Forecasts of more strong northerlies, which would make Fishguard uncomfortable, meant we had to push on the next day to Aberystwyth which has a safe harbour and marina. This turned out to be a somewhat stressful passage. The entrance to Aberystwyth harbour is tidal and can only be entered 2 hours either side of high water. Having not visited this harbour before, we planned to enter before high water on a rising tide – just in case! We thought we had allowed plenty of time but encountered not only winds (against us) stronger than forecast but also a far stronger adverse tidal current than anticipated, between them slowing our progress to the point we seriously wondered if we would make it in time. There are no alternative locations with protection from the north on that 40 mile stretch of coast – hence the stress. There were distractions – listening to coastguard radio communications all around the Irish Sea – Milford Haven, Holyhead, Belfast, Dublin and Rosslare - felt like a welcome into Irish Sea waters. Three large and exuberant dolphins coming out to play at the bow lifted the spirits a little. The sight of Snowdonia appearing mistily as we drew closer was exciting and welcome. Eventually, two hours after expected, the tide gradually started to turn in our favour though never as strongly as it had been against us, and we were in - phew!

Other than the passage to get there, we were very happy indeed with everything else in Aberystwyth. The marina was a delightful mix of excellent modern facilities and helpful staff combined with the atmosphere of a working harbour alongside it. Our main purpose in going there was as a nostalgia trip for Chris who lived there between the ages of 6 and 12, so we spent some time, in the course of a couple of good walks checking out old haunts. We found the lodge where his family lived while his father was employed as chauffeur-gardener to the doctor at the ‘big house’. The Lodge was empty but we met the relatively new owners of said big house who were fascinated to hear what Chris could tell them about the house and history as they showed us over the extensive gardens. We met the current very enthusiastic headmaster of Chris’ primary school – which was in good shape, and unchanged from when Chris started there nearly 70 years ago when it was newly built! We checked out his grammar school – looking the same but now converted to flats, and various other landmarks around this slightly faded Victorian seaside resort.

While in Aberystwyth we had also hoped to sort out our wind generator. The replacement of one of its blades has put it off balance and correcting this will need a platform or crane, given that it is perched on the top of the mizzen mast. The harbour there has a suitable wall and a crane is available, however the newly instated harbourmaster for the area completely vetoed the operation on grounds of health and safety – leaving the marina manager and on-site sub-harbourmaster scratching their heads in bafflement, given that this is a working port and such operations have previously been routine ….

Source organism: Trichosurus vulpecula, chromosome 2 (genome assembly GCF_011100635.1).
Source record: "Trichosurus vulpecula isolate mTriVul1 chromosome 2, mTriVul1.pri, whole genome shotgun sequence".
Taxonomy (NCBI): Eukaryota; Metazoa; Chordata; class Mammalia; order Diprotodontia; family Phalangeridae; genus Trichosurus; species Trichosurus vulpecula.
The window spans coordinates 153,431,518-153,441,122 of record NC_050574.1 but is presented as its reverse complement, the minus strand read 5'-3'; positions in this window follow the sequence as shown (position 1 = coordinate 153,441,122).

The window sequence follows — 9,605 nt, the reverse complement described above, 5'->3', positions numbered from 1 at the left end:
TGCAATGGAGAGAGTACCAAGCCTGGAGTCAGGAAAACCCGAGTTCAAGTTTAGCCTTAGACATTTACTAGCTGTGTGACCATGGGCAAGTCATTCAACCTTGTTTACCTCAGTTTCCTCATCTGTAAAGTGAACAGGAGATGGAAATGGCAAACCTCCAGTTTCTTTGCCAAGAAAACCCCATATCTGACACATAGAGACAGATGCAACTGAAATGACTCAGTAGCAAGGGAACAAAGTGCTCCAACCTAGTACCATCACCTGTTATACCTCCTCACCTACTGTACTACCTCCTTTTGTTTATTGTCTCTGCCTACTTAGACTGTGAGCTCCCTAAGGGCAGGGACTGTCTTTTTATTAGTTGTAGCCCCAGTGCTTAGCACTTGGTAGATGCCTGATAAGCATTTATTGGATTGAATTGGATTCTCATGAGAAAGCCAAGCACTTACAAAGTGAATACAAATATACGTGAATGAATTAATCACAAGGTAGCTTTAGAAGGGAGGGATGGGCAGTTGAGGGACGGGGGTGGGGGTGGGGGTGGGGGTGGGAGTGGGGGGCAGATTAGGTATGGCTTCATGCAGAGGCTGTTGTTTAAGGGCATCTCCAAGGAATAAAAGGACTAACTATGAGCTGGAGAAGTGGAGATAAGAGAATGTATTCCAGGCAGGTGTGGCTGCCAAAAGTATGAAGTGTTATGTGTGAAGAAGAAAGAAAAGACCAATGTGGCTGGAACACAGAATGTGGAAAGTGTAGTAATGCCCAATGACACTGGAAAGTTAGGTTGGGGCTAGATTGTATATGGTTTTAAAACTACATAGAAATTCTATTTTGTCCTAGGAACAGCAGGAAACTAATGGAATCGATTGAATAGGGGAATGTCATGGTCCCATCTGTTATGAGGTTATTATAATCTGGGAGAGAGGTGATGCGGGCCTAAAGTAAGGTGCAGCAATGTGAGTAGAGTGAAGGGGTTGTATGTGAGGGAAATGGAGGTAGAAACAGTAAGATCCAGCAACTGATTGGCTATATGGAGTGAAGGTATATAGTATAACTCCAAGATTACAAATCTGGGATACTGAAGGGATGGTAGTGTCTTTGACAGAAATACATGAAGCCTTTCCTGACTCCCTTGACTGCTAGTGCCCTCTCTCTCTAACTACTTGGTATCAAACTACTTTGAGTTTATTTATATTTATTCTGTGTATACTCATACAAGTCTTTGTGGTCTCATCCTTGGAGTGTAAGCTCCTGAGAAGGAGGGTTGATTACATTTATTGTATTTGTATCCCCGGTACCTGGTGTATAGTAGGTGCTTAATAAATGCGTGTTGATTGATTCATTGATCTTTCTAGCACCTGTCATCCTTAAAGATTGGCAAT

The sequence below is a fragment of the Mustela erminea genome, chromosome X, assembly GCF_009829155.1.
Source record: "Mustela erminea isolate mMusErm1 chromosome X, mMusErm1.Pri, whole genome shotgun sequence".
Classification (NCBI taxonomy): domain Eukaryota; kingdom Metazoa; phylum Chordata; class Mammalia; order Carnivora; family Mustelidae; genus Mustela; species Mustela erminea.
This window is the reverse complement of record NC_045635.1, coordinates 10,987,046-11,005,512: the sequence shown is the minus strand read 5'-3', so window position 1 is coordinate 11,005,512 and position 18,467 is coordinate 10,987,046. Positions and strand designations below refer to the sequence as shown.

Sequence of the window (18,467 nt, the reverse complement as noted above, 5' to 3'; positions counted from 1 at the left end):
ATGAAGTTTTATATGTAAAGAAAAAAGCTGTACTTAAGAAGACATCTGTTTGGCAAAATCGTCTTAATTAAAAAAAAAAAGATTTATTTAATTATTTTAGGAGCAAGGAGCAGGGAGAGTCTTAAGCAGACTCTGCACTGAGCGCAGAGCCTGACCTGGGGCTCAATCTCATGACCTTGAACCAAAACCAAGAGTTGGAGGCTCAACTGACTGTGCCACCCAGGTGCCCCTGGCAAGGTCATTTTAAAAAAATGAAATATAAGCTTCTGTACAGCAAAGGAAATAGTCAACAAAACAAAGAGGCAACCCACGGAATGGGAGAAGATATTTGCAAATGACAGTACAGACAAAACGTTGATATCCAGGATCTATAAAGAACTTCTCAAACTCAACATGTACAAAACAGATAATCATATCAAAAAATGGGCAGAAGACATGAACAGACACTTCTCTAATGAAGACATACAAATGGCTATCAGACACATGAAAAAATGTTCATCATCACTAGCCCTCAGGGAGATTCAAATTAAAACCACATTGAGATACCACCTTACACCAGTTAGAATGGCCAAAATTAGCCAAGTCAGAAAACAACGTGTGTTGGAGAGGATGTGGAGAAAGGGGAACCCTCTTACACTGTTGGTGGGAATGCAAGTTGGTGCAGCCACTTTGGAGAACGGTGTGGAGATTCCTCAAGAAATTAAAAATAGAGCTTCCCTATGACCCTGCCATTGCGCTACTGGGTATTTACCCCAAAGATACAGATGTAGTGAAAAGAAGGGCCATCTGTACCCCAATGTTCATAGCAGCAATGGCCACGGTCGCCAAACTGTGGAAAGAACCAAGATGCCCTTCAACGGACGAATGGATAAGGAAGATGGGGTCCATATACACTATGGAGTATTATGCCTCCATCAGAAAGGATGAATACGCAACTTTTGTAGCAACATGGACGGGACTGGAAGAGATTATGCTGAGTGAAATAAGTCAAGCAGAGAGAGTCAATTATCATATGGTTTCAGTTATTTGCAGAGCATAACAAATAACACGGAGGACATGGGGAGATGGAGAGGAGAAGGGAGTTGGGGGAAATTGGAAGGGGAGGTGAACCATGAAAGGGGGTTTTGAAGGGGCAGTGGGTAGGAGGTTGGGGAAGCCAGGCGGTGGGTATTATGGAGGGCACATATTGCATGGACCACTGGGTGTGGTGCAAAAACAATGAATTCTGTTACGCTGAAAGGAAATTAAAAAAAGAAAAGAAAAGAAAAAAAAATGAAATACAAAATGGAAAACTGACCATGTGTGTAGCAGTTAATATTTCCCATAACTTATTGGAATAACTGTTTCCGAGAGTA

Our next major destination was Holyhead, involving more tidal issues - the exit from Aberystwyth, the passage through Bardsey Sound and the 45 mile passage onwards, ideally with, rather than against the strong tide to avoid numerous patches of overfalls off Holy Island. We were held up a couple of days by the seemingly never-ending strong northerlies, but finally a window appeared and we were able to move on. Almost immediately on leaving the harbour we found ourselves in perfect sailing conditions – a beam reach, in sunshine and good tide. A proper sail at last! Speeding along at well over 6 knots, sometimes over 7, under genny and mizzen was enthralling after so much motoring! We covered 30 miles in 5 hours before the wind dropped off and the tide went against us for the final few miles. We dropped the anchor in Aberdaron Bay, tucked in on the southern end of the Lleyn peninsula and well sheltered from northerlies. A good day!

Aberdaron is a pretty, very Welsh, little village, a bit swamped by holidaymakers. Moving on to Holyhead wasn’t feasible for the next few days – so a good walk took us out to the headland for a view of the island of Bardsey and to recce the notorious Sound. On the way we passed Porth Meudwy, a tiny cove from where small ferries take visitors to the island, involving a rather singular method of getting ashore. Boats, together with their passengers are brought out of the water on a cradle driven into the water for boat to position itself into, the whole contraption then being hauled ashore by tractor. We chatted to Colin, the ferry skipper about anchoring off Bardsey itself, which according to our rather scanty information looked dodgy. Lovely chap, he said ‘Why anchor, use my buoy there.’ So we thought we would! First thing the following morning we went across to the island, to Henllwyn Cove which serves as the island’s ‘harbour’. As the small cove is entirely surrounded by rocks with a few offshore outliers, we appreciated the buoy. The cove is home to a large colony of seals – magical just to sit in the cockpit observing them - some with heads bobbing in the water looked initially like small buoys, most were stretched out on the rocks higgledy piggledy in the most uncomfortable-looking positions – 50 or more of them all within a couple of hundred metres of the boat.